UN states concern over Egypt detentions
Human rights chief stops short of saying removal of Morsi constituted a coup d’etat
A man wearing a mask of the ousted Egyptian president Mohammed Morsi stands guard with others outside a rally in the Nasr City neighborhood of Cairo. Photograph: Tara Todras-Whitehill/The New York Times
Protesters with a poster of ousted Egyptian President Mohammed Morsi. Photograph: Tara Todras-Whitehill/The New York Times
Egyptian military jets flew in formation over Tahrir square as the head of Egypt’s constitution court Adli Mansour was sworn in as the interim head of state. Photograph: Mohamed Abd El Ghany/Reuters
United Nations High Commissioner for Human Rights Navi Pillay said today she was concerned by reports of the detention of leading members of Egypt’s Muslim Brotherhood, but stopped short of saying whether their overthrow this week constituted a coup d’etat.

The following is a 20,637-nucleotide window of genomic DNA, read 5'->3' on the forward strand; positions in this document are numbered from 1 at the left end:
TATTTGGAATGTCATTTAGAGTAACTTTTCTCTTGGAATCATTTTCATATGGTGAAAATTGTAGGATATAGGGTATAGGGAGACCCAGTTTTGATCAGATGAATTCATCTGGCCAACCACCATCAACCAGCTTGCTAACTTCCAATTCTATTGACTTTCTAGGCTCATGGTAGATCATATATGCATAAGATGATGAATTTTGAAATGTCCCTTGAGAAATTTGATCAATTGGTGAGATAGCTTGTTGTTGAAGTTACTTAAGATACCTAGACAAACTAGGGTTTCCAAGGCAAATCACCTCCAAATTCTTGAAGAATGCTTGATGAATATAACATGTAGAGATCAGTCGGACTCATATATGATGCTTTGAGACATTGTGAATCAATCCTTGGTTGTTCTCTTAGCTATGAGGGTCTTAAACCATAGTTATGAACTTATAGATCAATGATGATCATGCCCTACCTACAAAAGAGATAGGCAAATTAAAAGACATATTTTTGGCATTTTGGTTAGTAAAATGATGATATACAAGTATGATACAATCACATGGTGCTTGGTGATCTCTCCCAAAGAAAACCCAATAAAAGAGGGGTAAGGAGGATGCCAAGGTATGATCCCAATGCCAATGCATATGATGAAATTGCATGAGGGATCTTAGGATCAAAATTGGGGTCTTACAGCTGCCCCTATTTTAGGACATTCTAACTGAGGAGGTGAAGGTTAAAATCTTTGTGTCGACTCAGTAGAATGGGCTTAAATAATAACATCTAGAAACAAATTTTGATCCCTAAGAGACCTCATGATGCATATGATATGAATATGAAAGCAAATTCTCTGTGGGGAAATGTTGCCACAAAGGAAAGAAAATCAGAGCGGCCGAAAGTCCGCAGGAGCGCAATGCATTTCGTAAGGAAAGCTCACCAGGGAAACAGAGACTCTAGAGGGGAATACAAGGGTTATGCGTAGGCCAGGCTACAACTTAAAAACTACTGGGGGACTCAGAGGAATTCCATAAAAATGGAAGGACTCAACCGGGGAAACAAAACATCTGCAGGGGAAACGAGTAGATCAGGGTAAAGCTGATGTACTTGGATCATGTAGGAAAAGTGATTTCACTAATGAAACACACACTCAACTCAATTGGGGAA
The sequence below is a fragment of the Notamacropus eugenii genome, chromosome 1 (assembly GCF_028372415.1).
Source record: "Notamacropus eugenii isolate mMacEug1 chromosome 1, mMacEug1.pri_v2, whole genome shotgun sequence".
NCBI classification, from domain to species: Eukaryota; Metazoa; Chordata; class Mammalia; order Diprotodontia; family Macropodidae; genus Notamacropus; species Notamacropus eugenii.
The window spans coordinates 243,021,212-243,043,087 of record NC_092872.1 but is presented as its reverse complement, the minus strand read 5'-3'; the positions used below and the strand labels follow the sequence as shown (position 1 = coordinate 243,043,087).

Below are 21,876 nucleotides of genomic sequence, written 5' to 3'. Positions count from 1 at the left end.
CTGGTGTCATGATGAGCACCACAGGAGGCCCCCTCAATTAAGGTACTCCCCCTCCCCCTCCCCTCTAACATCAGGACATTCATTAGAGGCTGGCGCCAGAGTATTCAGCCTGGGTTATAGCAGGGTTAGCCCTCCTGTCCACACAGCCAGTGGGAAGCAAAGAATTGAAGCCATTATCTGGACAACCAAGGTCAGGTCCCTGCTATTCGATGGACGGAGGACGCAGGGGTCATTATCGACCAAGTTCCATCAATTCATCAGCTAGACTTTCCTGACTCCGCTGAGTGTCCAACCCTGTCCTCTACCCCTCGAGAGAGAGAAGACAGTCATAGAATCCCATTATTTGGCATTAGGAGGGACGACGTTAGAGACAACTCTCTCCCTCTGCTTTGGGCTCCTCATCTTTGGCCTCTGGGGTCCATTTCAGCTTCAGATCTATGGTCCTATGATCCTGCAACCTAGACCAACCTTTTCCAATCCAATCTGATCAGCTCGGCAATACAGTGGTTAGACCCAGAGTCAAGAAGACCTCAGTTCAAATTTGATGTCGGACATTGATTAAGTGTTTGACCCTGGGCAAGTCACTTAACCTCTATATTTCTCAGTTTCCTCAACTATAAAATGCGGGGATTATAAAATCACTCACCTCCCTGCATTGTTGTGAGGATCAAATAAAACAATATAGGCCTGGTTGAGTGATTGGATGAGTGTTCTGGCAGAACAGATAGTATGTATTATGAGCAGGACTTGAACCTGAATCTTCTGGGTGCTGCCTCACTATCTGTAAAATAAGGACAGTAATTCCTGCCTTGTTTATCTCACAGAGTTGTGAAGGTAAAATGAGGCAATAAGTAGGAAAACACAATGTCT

“I hope that the rule of law and a system of government that respects the human rights of all Egyptians - men and women - can be quickly re-established,” she said in a statement.
Her spokesman Rupert Colville told a UN briefing that specific crimes would need to have been committed to justify the detentions of the Muslim Brotherhood’s leaders.
“We don’t really know the details and what the basis of these detentions is. Obviously if you detain or arrest someone there needs to be, according to the law, a very good reason to do so,” he said. “There needs to be due process.”
Asked if Egypt’s new rulers should make clear why the figures were being detained or release them, he said: “I think that’s a perfectly reasonable interpretation.”
Ms Pillay said Egypt should seize the chance to become a fully functioning and prosperous democracy, but did not condemn Egypt’s military for overthrowing President Mohamed Mursi, whose policies she had frequently criticised.
“As you know, globally there’s a huge debate going on about whether this was a coup or not a coup or what it is exactly. We’re not getting into that,” Mr Colville said.